Lionel Messi, the Argentine footballing legend, found himself at the centre of a brewing storm recently. His decision to skip a friendly match in Hong Kong while seemingly healthy for an upcoming game in Japan sparked outrage and disappointment among Chinese fans, igniting a firestorm on social media and raising questions about respect, politics, and brand partnerships.
The controversy erupted after Messi, despite being listed as fit to play, remained on the bench during the Hong Kong exhibition match. Fans, who had shelled out significant sums for tickets, felt disrespected and misled.
Discontent quickly spilt onto Weibo, China’s popular social media platform, where accusations of disrespect and even political motivations ran rampant. Comments like “Smiling in Japan but sulking in China, what can I say?” reflected the sentiment of many, drawing comparisons between Messi’s perceived enthusiasm for the Japan match and his apparent reluctance in Hong Kong.
This anger wasn’t limited to individual fans. Kenneth Fok, a Hong Kong sports lawmaker, voiced his frustration publicly, accusing Messi and his club, Inter Miami, of a lack of respect for local supporters. Even Hu Xijin, the former editor-in-chief of China’s nationalist tabloid Global Times, weighed in, questioning Messi’s decision not to shake hands with Hong Kong’s leader and demanding an apology.
The potential financial ramifications added another layer to the issue. Hundreds of users flooded the comments section of a Weibo post promoting a Chinese liquor brand endorsed by Messi, demanding the company severed ties with him. This highlights the vulnerability of foreign celebrities and brands to nationalistic sentiment in China, a trend that has intensified in recent years. Examples abound, from luxury brands facing criticism for listing Hong Kong or Taiwan as separate countries to the public backlash against JPMorgan Chase CEO Jamie Dimon’s remarks about the bank’s longevity compared to the Chinese Communist Party.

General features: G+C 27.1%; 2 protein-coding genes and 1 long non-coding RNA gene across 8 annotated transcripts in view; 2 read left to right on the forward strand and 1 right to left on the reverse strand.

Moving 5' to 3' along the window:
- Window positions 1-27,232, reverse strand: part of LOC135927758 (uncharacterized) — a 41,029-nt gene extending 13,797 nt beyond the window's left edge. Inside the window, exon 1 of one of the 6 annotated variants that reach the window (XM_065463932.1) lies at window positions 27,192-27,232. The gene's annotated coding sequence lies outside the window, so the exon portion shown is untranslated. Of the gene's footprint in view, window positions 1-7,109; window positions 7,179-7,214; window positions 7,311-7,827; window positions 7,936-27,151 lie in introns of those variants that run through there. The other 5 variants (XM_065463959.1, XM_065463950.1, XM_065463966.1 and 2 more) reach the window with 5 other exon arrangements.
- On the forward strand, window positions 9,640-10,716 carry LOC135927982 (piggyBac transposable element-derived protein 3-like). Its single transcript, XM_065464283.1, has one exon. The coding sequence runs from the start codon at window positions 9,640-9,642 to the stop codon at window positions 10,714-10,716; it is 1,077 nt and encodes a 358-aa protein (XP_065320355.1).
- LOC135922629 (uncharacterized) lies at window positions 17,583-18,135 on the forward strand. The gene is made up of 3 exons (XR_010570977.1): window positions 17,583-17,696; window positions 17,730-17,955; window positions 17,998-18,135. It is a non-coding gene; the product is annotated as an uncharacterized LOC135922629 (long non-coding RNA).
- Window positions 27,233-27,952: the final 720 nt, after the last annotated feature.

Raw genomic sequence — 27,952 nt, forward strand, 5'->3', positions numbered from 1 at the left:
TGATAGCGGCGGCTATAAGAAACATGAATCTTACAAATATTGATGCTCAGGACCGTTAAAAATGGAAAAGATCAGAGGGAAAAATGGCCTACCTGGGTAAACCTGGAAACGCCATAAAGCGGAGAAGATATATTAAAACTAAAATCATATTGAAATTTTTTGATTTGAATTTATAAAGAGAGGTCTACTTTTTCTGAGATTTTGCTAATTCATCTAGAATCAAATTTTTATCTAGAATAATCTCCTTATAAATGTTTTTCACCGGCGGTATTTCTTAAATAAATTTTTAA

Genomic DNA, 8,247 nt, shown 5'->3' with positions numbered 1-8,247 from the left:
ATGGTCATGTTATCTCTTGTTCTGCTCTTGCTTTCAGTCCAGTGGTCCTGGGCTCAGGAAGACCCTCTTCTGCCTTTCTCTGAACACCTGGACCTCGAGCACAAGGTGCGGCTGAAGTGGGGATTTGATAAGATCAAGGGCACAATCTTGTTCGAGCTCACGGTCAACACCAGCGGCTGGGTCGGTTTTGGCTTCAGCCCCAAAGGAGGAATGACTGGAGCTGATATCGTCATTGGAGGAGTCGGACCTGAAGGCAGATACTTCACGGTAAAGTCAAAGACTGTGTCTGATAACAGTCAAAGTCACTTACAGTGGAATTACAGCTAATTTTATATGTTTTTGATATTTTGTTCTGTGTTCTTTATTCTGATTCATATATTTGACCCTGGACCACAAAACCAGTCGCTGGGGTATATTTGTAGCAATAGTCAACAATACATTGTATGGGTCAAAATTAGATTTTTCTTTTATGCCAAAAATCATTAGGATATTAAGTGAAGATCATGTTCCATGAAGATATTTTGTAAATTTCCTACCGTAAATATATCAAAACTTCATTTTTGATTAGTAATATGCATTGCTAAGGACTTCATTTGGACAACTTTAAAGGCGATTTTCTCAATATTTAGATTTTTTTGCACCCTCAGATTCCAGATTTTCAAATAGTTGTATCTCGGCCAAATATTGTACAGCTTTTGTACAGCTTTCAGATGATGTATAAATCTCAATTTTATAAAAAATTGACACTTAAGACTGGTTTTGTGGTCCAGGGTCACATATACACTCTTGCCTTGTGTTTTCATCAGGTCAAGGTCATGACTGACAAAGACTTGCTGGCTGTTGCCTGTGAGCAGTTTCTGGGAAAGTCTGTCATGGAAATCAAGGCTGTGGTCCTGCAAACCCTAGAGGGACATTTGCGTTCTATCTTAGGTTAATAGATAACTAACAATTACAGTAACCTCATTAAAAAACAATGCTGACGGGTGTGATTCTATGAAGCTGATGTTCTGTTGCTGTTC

While official government statements remained neutral, Hong Kong authorities expressed their “extreme disappointment” at Messi’s absence and lack of explanation. The event organizer, Tatler Asia, further fueled the flames by accusing Inter Miami of misleading them about Messi’s fitness and ignoring requests for him to address the fans. This added another layer of confusion and frustration to the already volatile situation.
The complexities of the situation extend beyond individual emotions. The underlying tension between China and Japan, fueled by historical grievances and territorial disputes, undoubtedly plays a role in some fans’ interpretations of Messi’s actions. While there’s no concrete evidence of any political motivations on Messi’s part, the perception itself speaks volumes about the heightened sensitivity in the region.
Furthermore, the incident raises questions about the increasingly intertwined worlds of sports, politics, and commercial partnerships. Athletes like Messi hold immense commercial value, often endorsing various brands across different countries. However, such global engagements can become entangled with local political sensitivities, creating a tightrope walk for both the athlete and the brands they represent.
Just days after the Hong Kong controversy, Messi’s scheduled appearance in Japan further complicates the picture. While some fans see it as a blatant disregard for Chinese supporters, others view it as simply fulfilling a prior commitment. Regardless of the interpretation, the situation underscores the challenges global sports stars face navigating the minefield of cultural and political differences.
The saga surrounding Messi’s no-show in Hong Kong is far from over. Its ripple effects will likely be felt for some time, impacting individual fan sentiment, brand partnerships, and potentially even the broader relationship between China and the world of international sports.